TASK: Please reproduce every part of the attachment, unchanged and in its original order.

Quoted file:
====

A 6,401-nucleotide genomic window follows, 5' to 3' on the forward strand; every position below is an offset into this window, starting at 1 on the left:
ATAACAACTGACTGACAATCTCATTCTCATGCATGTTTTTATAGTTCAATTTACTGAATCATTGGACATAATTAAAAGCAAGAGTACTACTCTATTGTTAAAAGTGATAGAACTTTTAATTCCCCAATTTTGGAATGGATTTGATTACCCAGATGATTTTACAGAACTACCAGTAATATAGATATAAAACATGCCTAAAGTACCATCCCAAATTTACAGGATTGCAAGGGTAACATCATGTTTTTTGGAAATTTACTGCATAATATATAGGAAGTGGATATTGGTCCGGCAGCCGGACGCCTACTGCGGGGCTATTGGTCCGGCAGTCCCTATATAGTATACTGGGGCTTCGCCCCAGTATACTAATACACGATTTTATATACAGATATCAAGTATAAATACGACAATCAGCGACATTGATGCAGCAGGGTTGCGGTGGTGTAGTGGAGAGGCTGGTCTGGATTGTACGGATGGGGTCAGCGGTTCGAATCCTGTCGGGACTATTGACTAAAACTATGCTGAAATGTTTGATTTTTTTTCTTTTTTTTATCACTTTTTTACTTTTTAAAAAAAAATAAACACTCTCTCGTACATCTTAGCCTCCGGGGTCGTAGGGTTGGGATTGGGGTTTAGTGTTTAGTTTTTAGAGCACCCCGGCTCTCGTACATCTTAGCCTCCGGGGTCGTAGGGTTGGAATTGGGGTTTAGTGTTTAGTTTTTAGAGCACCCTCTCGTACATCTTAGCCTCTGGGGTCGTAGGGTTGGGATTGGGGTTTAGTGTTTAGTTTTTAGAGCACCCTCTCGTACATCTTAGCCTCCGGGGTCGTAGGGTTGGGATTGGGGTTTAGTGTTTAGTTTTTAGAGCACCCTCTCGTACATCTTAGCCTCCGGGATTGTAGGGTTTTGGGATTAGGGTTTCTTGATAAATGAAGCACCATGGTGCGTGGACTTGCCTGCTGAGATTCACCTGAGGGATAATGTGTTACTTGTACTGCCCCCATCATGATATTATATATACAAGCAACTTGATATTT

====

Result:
A 6,401-nucleotide genomic window follows, 5' to 3' on the forward strand; every position below is an offset into this window, starting at 1 on the left:
ATAACAACTGACTGACAATCTCATTCTCATGCATGTTTTTATAGTTCAATTTACTGAATCATTGGACATAATTAAAAGCAAGAGTACTACTCTATTGTTAAAAGTGATAGAACTTTTAATTCCCCAATTTTGGAATGGATTTGATTACCCAGATGATTTTACAGAACTACCAGTAATATAGATATAAAACATGCCTAAAGTACCATCCCAAATTTACAGGATTGCAAGGGTAACATCATGTTTTTTGGAAATTTACTGCATAATATATAGGAAGTGGATATTGGTCCGGCAGCCGGACGCCTACTGCGGGGCTATTGGTCCGGCAGTCCCTATATAGTATACTGGGGCTTCGCCCCAGTATACTAATACACGATTTTATATACAGATATCAAGTATAAATACGACAATCAGCGACATTGATGCAGCAGGGTTGCGGTGGTGTAGTGGAGAGGCTGGTCTGGATTGTACGGATGGGGTCAGCGGTTCGAATCCTGTCGGGACTATTGACTAAAACTATGCTGAAATGTTTGATTTTTTTTCTTTTTTTTATCACTTTTTTACTTTTTAAAAAAAAATAAACACTCTCTCGTACATCTTAGCCTCCGGGGTCGTAGGGTTGGGATTGGGGTTTAGTGTTTAGTTTTTAGAGCACCCCGGCTCTCGTACATCTTAGCCTCCGGGGTCGTAGGGTTGGAATTGGGGTTTAGTGTTTAGTTTTTAGAGCACCCTCTCGTACATCTTAGCCTCTGGGGTCGTAGGGTTGGGATTGGGGTTTAGTGTTTAGTTTTTAGAGCACCCTCTCGTACATCTTAGCCTCCGGGGTCGTAGGGTTGGGATTGGGGTTTAGTGTTTAGTTTTTAGAGCACCCTCTCGTACATCTTAGCCTCCGGGATTGTAGGGTTTTGGGATTAGGGTTTCTTGATAAATGAAGCACCATGGTGCGTGGACTTGCCTGCTGAGATTCACCTGAGGGATAATGTGTTACTTGTACTGCCCCCATCATGATATTATATATACAAGCAACTTGATATTT